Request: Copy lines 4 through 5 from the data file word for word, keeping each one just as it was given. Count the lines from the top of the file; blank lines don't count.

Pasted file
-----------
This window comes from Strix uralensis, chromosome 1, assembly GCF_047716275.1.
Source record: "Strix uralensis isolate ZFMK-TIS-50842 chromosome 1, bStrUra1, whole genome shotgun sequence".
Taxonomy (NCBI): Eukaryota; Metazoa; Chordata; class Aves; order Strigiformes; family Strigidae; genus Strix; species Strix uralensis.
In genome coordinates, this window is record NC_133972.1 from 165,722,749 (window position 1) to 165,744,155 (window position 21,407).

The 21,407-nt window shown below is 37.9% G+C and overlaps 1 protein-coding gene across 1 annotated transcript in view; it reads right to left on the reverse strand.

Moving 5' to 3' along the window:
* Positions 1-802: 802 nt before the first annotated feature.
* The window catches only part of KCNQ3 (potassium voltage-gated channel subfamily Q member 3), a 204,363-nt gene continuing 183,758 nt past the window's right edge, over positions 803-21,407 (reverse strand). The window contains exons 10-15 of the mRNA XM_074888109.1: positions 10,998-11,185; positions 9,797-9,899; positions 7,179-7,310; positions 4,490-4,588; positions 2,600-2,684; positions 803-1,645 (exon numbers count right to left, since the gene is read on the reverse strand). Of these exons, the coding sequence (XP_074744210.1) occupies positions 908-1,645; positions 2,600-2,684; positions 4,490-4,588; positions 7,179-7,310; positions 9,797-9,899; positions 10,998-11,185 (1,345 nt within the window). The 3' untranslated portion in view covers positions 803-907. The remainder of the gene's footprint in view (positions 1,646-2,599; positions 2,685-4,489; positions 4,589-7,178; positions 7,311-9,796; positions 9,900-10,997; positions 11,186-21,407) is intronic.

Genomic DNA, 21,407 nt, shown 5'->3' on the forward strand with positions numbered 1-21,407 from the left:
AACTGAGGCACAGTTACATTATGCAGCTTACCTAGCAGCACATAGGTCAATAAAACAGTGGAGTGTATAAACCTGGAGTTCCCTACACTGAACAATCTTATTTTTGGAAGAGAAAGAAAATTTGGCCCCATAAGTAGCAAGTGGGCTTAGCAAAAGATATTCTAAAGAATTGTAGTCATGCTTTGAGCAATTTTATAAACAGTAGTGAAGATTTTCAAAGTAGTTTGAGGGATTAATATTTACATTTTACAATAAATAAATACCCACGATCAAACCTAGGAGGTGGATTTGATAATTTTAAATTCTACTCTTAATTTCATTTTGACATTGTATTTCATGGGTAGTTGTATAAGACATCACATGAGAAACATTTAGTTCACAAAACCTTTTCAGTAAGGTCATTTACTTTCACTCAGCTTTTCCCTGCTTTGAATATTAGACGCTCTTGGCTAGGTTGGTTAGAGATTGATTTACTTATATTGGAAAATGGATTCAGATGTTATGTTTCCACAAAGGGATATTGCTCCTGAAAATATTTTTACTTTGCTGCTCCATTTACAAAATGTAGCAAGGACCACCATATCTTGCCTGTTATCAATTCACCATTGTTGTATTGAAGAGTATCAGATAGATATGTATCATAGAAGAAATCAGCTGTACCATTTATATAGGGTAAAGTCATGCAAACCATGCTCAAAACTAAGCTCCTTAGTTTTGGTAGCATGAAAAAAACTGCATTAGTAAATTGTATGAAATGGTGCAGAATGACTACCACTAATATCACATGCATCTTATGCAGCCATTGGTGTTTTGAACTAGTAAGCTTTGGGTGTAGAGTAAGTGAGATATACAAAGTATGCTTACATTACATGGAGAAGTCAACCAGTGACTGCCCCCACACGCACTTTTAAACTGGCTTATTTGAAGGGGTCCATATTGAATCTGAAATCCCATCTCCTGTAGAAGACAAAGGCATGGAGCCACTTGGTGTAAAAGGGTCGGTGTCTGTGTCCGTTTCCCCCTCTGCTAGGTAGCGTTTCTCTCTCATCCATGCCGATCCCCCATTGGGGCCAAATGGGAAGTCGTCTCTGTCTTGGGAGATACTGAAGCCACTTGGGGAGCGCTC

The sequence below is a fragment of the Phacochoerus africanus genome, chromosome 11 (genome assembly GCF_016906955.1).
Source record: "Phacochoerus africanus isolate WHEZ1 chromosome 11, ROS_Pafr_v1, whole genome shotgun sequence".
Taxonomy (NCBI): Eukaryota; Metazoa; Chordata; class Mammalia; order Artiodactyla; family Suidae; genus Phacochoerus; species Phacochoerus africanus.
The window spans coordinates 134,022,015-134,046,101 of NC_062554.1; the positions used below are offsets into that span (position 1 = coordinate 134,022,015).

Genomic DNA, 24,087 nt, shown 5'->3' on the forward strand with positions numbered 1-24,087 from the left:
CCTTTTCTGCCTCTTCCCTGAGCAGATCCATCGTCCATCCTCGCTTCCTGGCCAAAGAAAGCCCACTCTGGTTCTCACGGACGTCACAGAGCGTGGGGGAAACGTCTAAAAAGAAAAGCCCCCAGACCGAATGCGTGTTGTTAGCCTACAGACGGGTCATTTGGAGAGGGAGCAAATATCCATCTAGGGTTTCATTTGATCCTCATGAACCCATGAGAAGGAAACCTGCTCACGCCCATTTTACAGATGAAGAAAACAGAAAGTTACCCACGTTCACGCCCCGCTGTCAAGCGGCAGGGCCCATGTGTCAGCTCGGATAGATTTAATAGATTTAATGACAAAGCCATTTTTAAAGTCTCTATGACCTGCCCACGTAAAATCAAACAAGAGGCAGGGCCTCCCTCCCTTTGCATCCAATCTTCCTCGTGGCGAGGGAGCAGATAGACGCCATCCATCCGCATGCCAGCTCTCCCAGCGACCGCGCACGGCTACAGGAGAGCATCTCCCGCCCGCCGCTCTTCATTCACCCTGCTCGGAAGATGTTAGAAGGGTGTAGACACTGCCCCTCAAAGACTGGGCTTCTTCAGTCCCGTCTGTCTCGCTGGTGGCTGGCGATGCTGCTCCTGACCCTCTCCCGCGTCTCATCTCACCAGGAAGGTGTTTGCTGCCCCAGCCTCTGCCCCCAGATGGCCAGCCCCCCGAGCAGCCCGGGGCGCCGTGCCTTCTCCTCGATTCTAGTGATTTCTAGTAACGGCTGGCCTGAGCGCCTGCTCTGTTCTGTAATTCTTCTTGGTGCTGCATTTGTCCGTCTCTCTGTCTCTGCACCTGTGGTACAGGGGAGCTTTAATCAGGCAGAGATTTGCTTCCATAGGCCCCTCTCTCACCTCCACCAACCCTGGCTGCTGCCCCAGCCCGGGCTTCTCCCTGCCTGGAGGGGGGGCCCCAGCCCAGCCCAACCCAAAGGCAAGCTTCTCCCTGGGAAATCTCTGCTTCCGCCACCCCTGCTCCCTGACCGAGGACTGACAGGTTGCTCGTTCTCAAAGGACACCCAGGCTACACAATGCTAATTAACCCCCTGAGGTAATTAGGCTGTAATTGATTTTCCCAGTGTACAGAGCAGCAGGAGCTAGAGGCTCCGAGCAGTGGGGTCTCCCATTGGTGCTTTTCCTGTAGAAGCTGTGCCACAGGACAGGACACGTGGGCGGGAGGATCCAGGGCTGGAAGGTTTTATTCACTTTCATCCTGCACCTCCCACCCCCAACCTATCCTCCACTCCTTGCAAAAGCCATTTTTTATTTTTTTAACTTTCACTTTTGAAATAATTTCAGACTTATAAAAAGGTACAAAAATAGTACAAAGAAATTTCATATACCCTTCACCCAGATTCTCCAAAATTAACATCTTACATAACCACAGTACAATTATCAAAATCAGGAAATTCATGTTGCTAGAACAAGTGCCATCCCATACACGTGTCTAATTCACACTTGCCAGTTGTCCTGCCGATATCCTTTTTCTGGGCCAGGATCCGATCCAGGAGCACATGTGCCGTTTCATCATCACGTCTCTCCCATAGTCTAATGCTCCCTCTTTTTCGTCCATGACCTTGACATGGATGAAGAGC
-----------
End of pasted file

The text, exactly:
In genome coordinates, this window is record NC_133972.1 from 165,722,749 (window position 1) to 165,744,155 (window position 21,407).

The 21,407-nt window shown below is 37.9% G+C and overlaps 1 protein-coding gene across 1 annotated transcript in view; it reads right to left on the reverse strand.